Never ‘Just a Cancer Patient’ at Rocky Mountain Cancer Centers

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Never ‘Just a Cancer Patient’ at Rocky Mountain Cancer Centers

Cancer Survivor Credits Family, Faith, and a Respectful Cancer Care Team for Successful Breast Cancer Treatment

Mother of Three Turns to US Oncology Network for Aggressive and Successful Breast Cancer Treatment

“You’ve got this.” That was the resounding message Nerissa Mangisel heard from family, friends, and coworkers when she was diagnosed with stage four breast cancer on November 19, 2019. Even so, there were times when she was unsure about whether to believe she’d have successful breast cancer treatment.

The 50-year-old mother of three was shocked when she received her diagnosis and said the news was simply nerve-wracking. Initially, she let stress take over and cried all night. Then she adopted the mantra “I’ve got this,” and turned to Rocky Mountain Cancer Centers (RMCC) to begin her breast cancer treatment journey.

A Manila, Philippines native, Nerissa moved to the U.S. during high school and has spent most of her life living in California and Colorado. Her maternal grandmother passed away from breast cancer at a young age, but her oncologist says Nerissa’s breast cancer was not genetic.

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Signs of Strength - and Successful Breast Cancer Treatment

To get out of her own head and into a calm space, Nerissa goes on walks after her shifts at a Medtronic production warehouse where she assembles surgical supplies. “I clear my mind, meditate, and talk to God right in front of the mountains,” she says. “I just ask for support, ask for strength, ask for a sign.”

Almost every day since her diagnosis, Nerissa says an eagle shows up on her walks.

“An eagle is a sign of strength,” she says. “That’s me. And I talk to the eagle almost every day.”

A Cancer Care Team That Knows Your Name

Breast cancer survivor on her first day of chemotherapy at Rocky Mountain Cancer Centers, Dec. 12, 2019After her breast cancer diagnosis at Rocky Mountain Cancer Centers in Longmont, Nerissa spent the next nine months undergoing chemotherapy, radiation, and immunotherapy. She was a warrior through a bilateral mastectomy and breast reconstruction followed by physical therapy sessions that allowed her to feel comfortable with her body again.

She’s endlessly grateful to her respectful cancer care team — Dr. Sara Robinson, Dr. Gerlinde Tynan, Dr. Marie Weeks, Physician Assistant Erin Wright, Physical Therapist Jodi Winicour, and support staff — and their relentless dedication to her health.

“I was greeted by name every time I walked into a room and it made me feel very welcomed,” Nerissa says. “I never felt like I was just a patient. They treat me like family and I put my faith in them, too. They took care of me. I just love everybody there. I miss them.”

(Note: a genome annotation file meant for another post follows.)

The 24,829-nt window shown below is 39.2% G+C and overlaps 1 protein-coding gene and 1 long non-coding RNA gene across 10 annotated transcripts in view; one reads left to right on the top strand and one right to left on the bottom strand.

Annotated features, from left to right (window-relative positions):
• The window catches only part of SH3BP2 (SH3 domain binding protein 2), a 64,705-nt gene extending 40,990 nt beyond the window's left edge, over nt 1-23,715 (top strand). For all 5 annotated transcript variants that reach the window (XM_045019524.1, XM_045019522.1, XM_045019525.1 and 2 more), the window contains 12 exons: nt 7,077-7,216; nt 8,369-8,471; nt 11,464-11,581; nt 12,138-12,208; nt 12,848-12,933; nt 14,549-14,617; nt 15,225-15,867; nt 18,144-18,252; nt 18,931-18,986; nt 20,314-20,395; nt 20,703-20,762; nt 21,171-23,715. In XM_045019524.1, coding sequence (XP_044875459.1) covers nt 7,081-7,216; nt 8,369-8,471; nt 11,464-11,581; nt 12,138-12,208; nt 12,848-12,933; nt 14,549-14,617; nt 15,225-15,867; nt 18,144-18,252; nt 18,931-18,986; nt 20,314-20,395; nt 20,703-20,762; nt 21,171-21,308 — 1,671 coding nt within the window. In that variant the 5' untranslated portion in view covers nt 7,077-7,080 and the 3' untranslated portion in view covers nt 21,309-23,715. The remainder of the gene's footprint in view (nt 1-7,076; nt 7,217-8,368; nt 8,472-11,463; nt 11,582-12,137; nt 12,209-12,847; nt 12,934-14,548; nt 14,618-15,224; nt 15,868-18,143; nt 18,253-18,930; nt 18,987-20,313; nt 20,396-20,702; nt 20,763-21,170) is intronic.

In February 2021, Nerissa found out her breast cancer treatment was successful when doctors declared her cancer-free. Not surprisingly, she’ll continue to keep a close eye on her health through annual check-ups.

“I’ve made a lot of strong relationships during my journey at RMCC,” she says. “They were all very helpful, caring, knowledgeable, and respectful. From registration to my nurses all the way in the back, they’re wonderful. They treat me like I'm their sister and they really care. I wouldn't be here if not for them.”

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The Power of Positive Thoughts for Successful Cancer Treatment

Breast cancer survivor wears pink hat while getting chemotherapy that was part of successful breast cancer treatmentNerissa’s children and husband were there every step of the way and would attend chemotherapy sessions with her (up until the pandemic prohibited guests).

“My kids taught me how to be positive,” Nerissa says. “Many of us jump to conclusions when receiving news like cancer, and we begin to think about worst-case scenarios. That was me. But I was constantly reminded that my body responds to my mind and that negative thoughts are poison for the body.”

Nerissa has used her battle with breast cancer to rebirth a passion for photography. She calls on her love of nature and Colorado’s beautiful scenery to heal through photos. Long drives and bird-watching are therapy and her eagle friend still appears on her walks around Longmont lakes.

“I always refer to myself as a warrior because I fought my way through this journey,” she says. “So I just keep positive. I said if I ever get sick, I will fight. It is not going to put me down. I'm not that kind of person.”

If you have been diagnosed with cancer, it’s important to prepare for any potential treatment. Even taking small steps can improve your sense of well-being and control. Learn more about how to gather support and practice healthy habits.

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